The role of blood flow in blood vessel function, and its importance during diabetes
Endothelial acetylcholine release explains flow-mediated dilation and is impaired in type 2 diabetes
John G McCarron (lead researcher)
Strathclyde, University of
Start date: 09 January 2017 (Duration 3 years)
Professor John McCarron and his colleagues at the University of Strathclyde are studying how blood vessels respond to blood flow, and why blood flow changes in people with diabetes.
Changes in blood flow can cause blood vessels to contract or relax, to grow wider or narrower, or cause new blood vessels to form. Flow does this by affecting the inner layer of cells in the blood vessel, the endothelium, which responds to the mechanical force of flowing blood by triggering one of these processes. This response is critical to prevent the surrounding tissue from being starved of the oxygen and nutrients it needs. But the response to flow is impaired in people with diabetes, so less blood reaches these tissues.
Professor McCarron has found that blood flow causes the endothelium to release a molecule called acetylcholine, which then increases calcium, to open and widen the arteries. He has also found this process is impaired in people with diabetes, and he thinks that this may involve a change in how cells of the endothelium make and use their energy. In this project, Professor McCarron will determine exactly how flow causes the endothelium to release acetylcholine and cause changes in blood vessel function, if different flow has different effects, and what prevents it from being released in diabetics.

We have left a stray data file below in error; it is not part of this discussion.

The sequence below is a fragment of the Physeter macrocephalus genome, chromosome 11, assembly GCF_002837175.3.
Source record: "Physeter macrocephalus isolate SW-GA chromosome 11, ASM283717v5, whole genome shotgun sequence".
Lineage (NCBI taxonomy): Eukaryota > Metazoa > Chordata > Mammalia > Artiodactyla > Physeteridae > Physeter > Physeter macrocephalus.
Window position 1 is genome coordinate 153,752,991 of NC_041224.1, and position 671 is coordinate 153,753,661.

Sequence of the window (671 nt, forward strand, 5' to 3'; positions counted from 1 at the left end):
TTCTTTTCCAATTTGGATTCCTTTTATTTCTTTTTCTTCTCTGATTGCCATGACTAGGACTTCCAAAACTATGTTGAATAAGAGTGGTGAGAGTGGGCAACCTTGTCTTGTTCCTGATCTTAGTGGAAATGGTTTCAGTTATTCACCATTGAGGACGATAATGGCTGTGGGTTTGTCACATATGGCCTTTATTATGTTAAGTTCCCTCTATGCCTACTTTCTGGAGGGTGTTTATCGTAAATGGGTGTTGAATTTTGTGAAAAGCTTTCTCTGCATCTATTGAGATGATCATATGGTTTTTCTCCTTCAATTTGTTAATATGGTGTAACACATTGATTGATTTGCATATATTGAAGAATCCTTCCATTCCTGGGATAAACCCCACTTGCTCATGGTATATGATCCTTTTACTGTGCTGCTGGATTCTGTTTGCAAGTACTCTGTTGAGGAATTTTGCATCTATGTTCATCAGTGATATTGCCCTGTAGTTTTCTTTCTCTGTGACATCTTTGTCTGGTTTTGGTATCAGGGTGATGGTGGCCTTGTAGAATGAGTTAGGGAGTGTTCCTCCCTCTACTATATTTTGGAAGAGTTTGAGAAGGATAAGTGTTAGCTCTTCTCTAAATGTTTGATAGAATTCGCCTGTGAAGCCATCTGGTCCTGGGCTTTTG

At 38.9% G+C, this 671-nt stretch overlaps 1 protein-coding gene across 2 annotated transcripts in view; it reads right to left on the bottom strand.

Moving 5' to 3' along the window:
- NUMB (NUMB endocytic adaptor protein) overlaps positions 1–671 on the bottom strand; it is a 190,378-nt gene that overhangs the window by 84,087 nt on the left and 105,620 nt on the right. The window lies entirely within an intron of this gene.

This research will reveal the mechanisms that control how flow affects blood vessels and could unveil new ways to improve blood flow in people with diabetes.
||09 January 2017
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